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Tips for Buying Guitar Effects Pedals

Friday, October 07, 2011
Any trip to the local music store can be very intimidating, as you look at the dozens of guitar pedals available.  Many of them with unhelpful, non-descriptive names like “Electric Mistress”, “Metal Zone” and “Green Rhino”.  (Who thinks up these crazy names?!)  It can be hard to pick out the pedal that is right for you.  Which is the best pedal for you?  How much should you spend?

[caption id="attachment_1562" align="aligncenter" width="491" caption="Steve's Pedal Board"]Guitar Pedal Board[/caption]

Here are some helpful tips for you as you consider buying your next effects pedal.

1) Bring Your Guitar to Try Out the Pedals.  Different guitars can sound very different with effects. A Les Paul running through a particular distortion pedal is going to sound very different from a Strat running through the same pedal. If possible, bring your own guitar to try out effects pedals.  Or, at least, pick a guitar out from the music store that is as close to yours as possible.

2) Buy One Pedal at a Time.  Pedals interact with each other in many ways and even one single pedal can have numerous parameters that change the sound.  In order to minimize the inevitable confusion it is best to get familiar with guitar effects pedals one at a time.  Avoid buying several pedals at once.  Buy one pedal at a time, take it home and get familiar with how it works and what kinds of sounds you can get from it with your guitar.  Only then, once you are very familiar with the sounds possible from your current pedal, will you be ready to purchase the next one.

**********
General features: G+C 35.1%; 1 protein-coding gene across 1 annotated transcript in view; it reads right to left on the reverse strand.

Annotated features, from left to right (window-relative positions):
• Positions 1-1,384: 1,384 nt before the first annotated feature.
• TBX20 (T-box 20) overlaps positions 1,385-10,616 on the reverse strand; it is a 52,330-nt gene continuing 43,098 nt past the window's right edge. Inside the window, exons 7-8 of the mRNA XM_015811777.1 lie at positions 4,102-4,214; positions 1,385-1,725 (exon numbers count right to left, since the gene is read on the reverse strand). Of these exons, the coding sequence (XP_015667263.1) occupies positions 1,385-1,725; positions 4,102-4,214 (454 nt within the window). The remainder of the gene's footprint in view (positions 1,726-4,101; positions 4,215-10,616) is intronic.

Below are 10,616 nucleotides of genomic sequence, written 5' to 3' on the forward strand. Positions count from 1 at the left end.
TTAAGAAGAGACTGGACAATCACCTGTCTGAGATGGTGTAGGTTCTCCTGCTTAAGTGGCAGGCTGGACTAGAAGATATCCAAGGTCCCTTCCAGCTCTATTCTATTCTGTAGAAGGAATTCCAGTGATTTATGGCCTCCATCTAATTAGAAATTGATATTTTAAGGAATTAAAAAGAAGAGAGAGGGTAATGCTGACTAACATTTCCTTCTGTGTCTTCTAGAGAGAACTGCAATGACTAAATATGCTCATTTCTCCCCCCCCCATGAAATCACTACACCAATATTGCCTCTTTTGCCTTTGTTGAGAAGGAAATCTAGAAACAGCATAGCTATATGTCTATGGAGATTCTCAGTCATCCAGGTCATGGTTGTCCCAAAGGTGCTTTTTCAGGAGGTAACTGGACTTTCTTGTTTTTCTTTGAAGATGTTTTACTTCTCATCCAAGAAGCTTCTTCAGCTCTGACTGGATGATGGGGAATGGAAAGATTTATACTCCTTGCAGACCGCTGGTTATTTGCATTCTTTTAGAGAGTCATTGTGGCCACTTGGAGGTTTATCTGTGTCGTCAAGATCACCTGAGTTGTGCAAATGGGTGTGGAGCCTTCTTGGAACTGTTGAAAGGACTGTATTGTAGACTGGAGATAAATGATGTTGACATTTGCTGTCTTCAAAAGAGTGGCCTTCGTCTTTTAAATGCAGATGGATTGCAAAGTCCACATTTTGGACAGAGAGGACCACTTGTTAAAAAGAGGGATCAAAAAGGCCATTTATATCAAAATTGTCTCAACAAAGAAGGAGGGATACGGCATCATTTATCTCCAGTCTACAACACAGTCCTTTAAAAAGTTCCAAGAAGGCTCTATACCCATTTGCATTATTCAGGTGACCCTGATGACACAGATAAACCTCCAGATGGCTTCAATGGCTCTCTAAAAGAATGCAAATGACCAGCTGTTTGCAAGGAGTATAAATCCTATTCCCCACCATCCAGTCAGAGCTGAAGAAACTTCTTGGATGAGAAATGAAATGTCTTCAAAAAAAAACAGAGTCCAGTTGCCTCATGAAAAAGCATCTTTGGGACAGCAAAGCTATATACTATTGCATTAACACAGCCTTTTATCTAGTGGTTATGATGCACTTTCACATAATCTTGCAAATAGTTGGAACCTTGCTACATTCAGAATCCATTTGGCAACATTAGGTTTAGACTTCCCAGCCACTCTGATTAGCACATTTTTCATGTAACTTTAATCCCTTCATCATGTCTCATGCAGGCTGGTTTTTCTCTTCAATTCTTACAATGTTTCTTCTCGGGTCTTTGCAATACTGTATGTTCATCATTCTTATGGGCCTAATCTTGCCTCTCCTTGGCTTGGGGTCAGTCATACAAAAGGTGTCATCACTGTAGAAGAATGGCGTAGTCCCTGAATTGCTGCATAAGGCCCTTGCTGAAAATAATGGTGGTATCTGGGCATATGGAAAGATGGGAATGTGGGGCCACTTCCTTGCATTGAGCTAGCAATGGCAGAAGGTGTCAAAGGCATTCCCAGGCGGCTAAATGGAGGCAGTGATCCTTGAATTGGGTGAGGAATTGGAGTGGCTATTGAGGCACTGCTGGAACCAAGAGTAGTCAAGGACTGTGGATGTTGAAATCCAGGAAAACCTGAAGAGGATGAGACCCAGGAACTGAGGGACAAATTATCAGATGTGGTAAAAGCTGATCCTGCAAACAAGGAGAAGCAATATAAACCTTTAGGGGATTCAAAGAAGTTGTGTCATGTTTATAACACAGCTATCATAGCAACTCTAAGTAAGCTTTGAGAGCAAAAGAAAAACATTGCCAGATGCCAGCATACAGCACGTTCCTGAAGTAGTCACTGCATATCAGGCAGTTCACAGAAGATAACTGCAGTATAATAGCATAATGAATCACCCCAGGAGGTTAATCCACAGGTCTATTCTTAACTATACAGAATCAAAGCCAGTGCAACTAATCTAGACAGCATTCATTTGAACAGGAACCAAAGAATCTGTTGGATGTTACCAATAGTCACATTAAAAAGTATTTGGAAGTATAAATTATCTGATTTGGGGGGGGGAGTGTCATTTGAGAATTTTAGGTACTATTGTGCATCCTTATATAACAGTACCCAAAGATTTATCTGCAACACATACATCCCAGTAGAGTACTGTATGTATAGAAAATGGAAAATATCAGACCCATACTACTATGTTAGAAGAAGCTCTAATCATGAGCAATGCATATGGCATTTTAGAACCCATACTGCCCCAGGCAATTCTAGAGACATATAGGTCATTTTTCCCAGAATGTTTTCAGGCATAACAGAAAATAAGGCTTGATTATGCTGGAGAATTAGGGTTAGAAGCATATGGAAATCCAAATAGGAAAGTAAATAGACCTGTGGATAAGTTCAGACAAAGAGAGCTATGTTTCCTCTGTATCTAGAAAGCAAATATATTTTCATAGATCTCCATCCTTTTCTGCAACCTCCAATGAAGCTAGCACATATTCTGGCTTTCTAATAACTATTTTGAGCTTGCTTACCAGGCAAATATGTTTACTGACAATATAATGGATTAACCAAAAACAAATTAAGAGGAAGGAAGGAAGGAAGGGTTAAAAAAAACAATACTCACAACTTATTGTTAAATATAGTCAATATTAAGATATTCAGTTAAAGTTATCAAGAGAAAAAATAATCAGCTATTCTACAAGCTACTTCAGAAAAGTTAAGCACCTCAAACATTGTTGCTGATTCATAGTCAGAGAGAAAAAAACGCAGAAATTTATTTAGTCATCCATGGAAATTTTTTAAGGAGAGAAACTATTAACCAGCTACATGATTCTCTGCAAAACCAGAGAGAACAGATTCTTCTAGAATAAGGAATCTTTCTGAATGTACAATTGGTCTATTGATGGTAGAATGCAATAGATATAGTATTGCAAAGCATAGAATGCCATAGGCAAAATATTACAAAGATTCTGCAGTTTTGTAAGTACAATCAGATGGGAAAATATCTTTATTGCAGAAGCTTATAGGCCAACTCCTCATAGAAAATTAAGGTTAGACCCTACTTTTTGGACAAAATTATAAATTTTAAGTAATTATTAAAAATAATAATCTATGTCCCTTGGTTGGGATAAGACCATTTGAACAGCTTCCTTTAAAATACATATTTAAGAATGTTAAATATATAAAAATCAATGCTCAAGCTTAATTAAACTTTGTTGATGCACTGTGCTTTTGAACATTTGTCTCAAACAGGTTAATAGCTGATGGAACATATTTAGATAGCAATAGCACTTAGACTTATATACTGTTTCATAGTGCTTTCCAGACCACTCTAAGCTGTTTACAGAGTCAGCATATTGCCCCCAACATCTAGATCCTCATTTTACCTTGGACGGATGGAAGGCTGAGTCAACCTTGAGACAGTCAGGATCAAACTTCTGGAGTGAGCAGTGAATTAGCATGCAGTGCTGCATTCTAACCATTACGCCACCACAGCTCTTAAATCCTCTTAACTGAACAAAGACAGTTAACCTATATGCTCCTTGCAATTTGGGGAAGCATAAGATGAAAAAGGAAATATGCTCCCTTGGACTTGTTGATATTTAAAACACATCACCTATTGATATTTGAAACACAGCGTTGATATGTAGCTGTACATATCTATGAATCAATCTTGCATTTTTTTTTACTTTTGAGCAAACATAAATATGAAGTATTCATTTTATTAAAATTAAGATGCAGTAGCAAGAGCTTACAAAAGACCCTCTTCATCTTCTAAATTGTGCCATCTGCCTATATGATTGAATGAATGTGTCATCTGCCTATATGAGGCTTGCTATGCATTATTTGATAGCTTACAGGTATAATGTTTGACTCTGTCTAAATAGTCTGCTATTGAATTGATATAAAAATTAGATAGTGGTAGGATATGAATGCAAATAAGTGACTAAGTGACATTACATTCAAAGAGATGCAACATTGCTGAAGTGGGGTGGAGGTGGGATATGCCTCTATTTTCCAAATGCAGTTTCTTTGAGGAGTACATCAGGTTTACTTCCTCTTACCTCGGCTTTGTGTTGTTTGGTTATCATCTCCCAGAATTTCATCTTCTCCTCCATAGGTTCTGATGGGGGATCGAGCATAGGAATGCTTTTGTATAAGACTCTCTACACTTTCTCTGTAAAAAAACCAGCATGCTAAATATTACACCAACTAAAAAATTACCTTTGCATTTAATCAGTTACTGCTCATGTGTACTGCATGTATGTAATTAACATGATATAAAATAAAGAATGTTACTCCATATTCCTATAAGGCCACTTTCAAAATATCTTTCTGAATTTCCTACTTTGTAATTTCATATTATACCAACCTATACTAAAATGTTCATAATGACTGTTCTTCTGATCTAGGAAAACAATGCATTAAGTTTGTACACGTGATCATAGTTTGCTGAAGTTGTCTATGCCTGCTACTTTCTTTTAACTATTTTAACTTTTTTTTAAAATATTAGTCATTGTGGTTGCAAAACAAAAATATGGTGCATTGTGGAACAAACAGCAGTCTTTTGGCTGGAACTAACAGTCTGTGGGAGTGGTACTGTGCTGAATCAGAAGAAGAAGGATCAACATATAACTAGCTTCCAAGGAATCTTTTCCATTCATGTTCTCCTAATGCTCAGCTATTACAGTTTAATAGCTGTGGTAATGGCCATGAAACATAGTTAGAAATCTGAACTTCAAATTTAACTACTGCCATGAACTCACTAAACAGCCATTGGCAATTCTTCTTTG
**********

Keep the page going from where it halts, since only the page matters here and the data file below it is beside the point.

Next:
3) Avoid Cheap Pedals.  I use the word “cheap” in the sense of poor quality at rock-bottom bargain prices.  Avoid the very lowest price range of guitar effects pedals.  These types of inexpensive, cheap pedals are usually poorly made. They change the overall tone of your guitar and tend to be very noisy.  So, if you see a distortion pedal for $20, do yourself a favor and don’t even bother trying it out.

4) Don’t Purchase More Pedal Than You Need.  It can be very enticing to buy the latest, most expensive, modified boutique pedal that you just read about, but avoid buying more pedal than you need.  Think of guitar pedals like tools in your garage in this regard.  You definitely don’t want to buy the cheapest ones out there but you also probably don’t need to spend $500 in order to get a good quality wrench.

5) Always listen to the pedal you are considering purchasing.  Don’t buy a pedal because of what you’ve “read” - buy a pedal because of what you “hear”.  There have been many times that I have read something about this or that particular pedal being the “holy grail” of sound only to sit down with one in the music store and think “What’s the bid deal? I don’t even like the sound I get through this.”

Pedals can add a wonderful palette of sounds to your playing and are well worth the time and expense to get familiar with them.    Have fun building your unique sound with guitar effects!

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